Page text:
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Saturday, November 18, 2017

How Queen Of Gossip’s Book Party Launched My Marriage



Gossip columnist Liz Smith died at age 94 a few days ago.  For 33 years, from 1976-2009, she was the lead gossip queen for the New York City tabloids.  She wrote for the New York Daily News, Newsday, and the New York Post.  She eventually was syndicated nationally to about 75 newspapers.  Her passing represents the end of an era, but more important to me personally, I celebrate the woman who made my engagement special.

Back on June 3, 2000 while at a Book Expo America convention in Chicago. I crashed a Random House party being thrown to celebrate the publication of Natural Blond, the confessional memoir of the woman known as the Grand Dame of Dish.

I attended with colleagues from work.  I was just a year into the company, the same one I’m with now (Planned Television Arts, since renamed MEDIA CONNECT).  One of my co-workers, Amy, had a sister who was the head of marketing for Random House Audiobooks. Her name is Laura.

I met the woman I would marry two years later and have been with ever since.  I never saw Liz Smith again but I felt she was connected to our relationship.  On Thanksgiving Day, 2001, just a few months after the horrific events of September 11, I proposed to Laura in front of her entire family.

I wrote to Liz Smith the next day in a personal letter, telling her she was there when I met my special someone.  I guess the woman who covered celebrities for a living found it pleasing to hear.  She was in the room when two ordinary people found love and she ended up writing about us in her column.

There it was, in black and white, read by millions of people: “When I was promoting my memoir in Chicago, at least a year ago, in attendance were Brian Feinblum and Laura Rosenthal.  Both worked in book promotion.  At the party, these two met and now they are blaming me for the fact that they fell in love, and are engaged.  Call me Cupid.”

Her comments were laced between gossip on Brad Pitt, Jenifer Aniston and Michelle Pfeiffer.

We framed the article and hung it up in our house.

When we got married we invited her to the wedding. She didn’t attend but she did send a wonderful crystal bowl that we’ve used on special occasions.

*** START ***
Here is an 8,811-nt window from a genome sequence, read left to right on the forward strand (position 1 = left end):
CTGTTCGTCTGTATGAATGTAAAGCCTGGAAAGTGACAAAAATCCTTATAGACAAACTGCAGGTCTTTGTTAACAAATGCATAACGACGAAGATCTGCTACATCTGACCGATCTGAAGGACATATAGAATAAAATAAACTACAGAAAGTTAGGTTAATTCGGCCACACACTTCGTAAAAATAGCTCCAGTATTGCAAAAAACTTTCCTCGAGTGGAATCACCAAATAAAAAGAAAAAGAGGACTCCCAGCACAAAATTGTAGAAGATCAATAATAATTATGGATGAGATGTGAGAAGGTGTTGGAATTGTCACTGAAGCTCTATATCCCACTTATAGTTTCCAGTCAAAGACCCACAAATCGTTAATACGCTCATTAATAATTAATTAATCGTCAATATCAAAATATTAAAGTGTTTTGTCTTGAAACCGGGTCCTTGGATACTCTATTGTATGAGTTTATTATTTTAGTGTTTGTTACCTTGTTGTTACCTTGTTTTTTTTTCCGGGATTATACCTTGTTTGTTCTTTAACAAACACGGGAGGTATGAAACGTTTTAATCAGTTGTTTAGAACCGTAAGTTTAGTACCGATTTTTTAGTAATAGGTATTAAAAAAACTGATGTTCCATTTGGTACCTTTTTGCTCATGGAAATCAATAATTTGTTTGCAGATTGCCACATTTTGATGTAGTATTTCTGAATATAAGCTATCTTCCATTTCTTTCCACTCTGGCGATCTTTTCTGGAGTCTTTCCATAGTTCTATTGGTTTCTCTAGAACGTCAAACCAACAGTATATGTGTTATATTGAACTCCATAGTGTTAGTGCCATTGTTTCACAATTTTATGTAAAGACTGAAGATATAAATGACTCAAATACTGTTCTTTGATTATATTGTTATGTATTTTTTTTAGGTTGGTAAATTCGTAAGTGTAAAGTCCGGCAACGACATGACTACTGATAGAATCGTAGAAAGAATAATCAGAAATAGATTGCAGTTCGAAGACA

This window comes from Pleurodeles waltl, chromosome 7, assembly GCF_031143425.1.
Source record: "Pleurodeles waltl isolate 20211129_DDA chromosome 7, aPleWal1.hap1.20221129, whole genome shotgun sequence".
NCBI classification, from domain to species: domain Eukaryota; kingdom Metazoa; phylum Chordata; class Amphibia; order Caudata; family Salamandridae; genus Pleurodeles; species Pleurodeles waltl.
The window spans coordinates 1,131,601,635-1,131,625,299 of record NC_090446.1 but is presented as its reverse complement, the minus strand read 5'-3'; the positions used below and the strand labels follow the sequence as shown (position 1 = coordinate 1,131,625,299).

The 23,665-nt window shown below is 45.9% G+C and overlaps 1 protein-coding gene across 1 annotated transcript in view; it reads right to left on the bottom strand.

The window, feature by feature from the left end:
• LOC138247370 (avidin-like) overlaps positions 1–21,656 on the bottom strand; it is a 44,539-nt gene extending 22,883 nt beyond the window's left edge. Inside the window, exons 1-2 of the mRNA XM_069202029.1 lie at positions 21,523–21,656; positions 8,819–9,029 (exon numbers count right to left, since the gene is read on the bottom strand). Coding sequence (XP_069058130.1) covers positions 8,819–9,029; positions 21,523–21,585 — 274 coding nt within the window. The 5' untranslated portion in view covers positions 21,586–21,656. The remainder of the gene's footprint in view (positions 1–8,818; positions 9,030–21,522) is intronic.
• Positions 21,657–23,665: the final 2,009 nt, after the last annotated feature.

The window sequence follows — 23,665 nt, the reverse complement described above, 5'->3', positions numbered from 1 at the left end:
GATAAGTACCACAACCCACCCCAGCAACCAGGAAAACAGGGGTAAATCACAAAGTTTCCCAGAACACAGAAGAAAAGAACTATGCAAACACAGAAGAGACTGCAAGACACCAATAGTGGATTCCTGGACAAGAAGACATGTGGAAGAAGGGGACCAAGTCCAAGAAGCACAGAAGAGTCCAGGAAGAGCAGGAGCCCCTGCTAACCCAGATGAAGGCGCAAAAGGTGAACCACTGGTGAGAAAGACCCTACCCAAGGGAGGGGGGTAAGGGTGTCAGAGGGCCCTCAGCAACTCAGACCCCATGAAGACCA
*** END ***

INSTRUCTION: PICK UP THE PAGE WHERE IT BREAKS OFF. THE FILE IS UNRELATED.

Her passing saddened us but it made us fondly recall the day we had met.  To review her career would be the subject of a book. She covered Marlon Brando, Madonna, Elizabeth Taylor, Frank Sinatra, Barbra Streisand, and every bold-face name from the second half of the 20th century.

She also served for 11 years on NY’s popular TV show, NBC’s Live at Five, where she won an Emmy for her gossip reporting.

One of her biggest stories was the Donald Trump-Ivana Trump divorce.  Trump hated Smith so much that he reportedly tried to buy the newspaper she worked for so he could fire her.

Not to be out-scooped, she came out as being bisexual in her memoir, despite having been married twice to men.  At one point she earned over one million dollars annually, exceeding the pay of any columnist or executive editor of her day.  She became almost as popular as those she covered.

She had an interesting career, penning books, working for Mike Wallace at CBS Radio, writing for Cosmopolitan, Parade, Vogue, Sports Illustrated, and Ladies' Home Journal.  She used to develop ideas for TV’s Candid Camera, and later appeared on E! Entertainment Television.

Liz, I’m so happy your event brought me together with my wife of 15 years.  You were outstanding in practicing your profession.  May all those people, whom you covered and knew, gossip about you today.


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Brian Feinblum’s views, opinions, and ideas expressed in this blog are his alone and not that of his employer. You can follow him on Twitter @theprexpert and email him at brianfeinblum@gmail.com. He feels more important when discussed in the third-person. This is copyrighted by BookMarketingBuzzBlog 2017©. Born and raised in Brooklyn, now resides in Westchester. Named one of the best book marketing blogs by Book Baby http://blog.bookbaby.com/2013/09/the-best-book-marketing-blogs


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